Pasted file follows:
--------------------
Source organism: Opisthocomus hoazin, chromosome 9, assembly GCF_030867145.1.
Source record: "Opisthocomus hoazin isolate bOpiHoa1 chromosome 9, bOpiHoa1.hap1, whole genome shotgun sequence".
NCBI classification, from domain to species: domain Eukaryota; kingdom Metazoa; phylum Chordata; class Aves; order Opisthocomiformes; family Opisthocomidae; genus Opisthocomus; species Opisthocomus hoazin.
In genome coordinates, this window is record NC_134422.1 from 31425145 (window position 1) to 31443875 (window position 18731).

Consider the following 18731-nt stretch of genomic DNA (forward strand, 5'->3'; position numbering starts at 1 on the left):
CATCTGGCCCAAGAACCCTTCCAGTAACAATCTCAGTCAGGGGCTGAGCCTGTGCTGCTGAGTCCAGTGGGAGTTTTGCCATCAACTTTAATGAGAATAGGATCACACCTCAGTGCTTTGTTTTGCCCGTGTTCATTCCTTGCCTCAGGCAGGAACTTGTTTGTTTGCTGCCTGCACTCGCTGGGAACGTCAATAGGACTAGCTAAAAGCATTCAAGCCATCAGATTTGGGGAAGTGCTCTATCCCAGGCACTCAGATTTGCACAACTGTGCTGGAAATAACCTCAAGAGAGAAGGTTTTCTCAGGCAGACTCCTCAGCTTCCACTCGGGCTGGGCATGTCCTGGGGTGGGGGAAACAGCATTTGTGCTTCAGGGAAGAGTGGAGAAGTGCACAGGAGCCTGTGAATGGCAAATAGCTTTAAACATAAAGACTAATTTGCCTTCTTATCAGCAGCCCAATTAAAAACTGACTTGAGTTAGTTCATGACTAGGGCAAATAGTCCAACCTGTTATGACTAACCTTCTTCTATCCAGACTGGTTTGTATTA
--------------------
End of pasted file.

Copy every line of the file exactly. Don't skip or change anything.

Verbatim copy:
Source organism: Opisthocomus hoazin, chromosome 9, assembly GCF_030867145.1.
Source record: "Opisthocomus hoazin isolate bOpiHoa1 chromosome 9, bOpiHoa1.hap1, whole genome shotgun sequence".
NCBI classification, from domain to species: domain Eukaryota; kingdom Metazoa; phylum Chordata; class Aves; order Opisthocomiformes; family Opisthocomidae; genus Opisthocomus; species Opisthocomus hoazin.
In genome coordinates, this window is record NC_134422.1 from 31425145 (window position 1) to 31443875 (window position 18731).

Consider the following 18731-nt stretch of genomic DNA (forward strand, 5'->3'; position numbering starts at 1 on the left):
CATCTGGCCCAAGAACCCTTCCAGTAACAATCTCAGTCAGGGGCTGAGCCTGTGCTGCTGAGTCCAGTGGGAGTTTTGCCATCAACTTTAATGAGAATAGGATCACACCTCAGTGCTTTGTTTTGCCCGTGTTCATTCCTTGCCTCAGGCAGGAACTTGTTTGTTTGCTGCCTGCACTCGCTGGGAACGTCAATAGGACTAGCTAAAAGCATTCAAGCCATCAGATTTGGGGAAGTGCTCTATCCCAGGCACTCAGATTTGCACAACTGTGCTGGAAATAACCTCAAGAGAGAAGGTTTTCTCAGGCAGACTCCTCAGCTTCCACTCGGGCTGGGCATGTCCTGGGGTGGGGGAAACAGCATTTGTGCTTCAGGGAAGAGTGGAGAAGTGCACAGGAGCCTGTGAATGGCAAATAGCTTTAAACATAAAGACTAATTTGCCTTCTTATCAGCAGCCCAATTAAAAACTGACTTGAGTTAGTTCATGACTAGGGCAAATAGTCCAACCTGTTATGACTAACCTTCTTCTATCCAGACTGGTTTGTATTA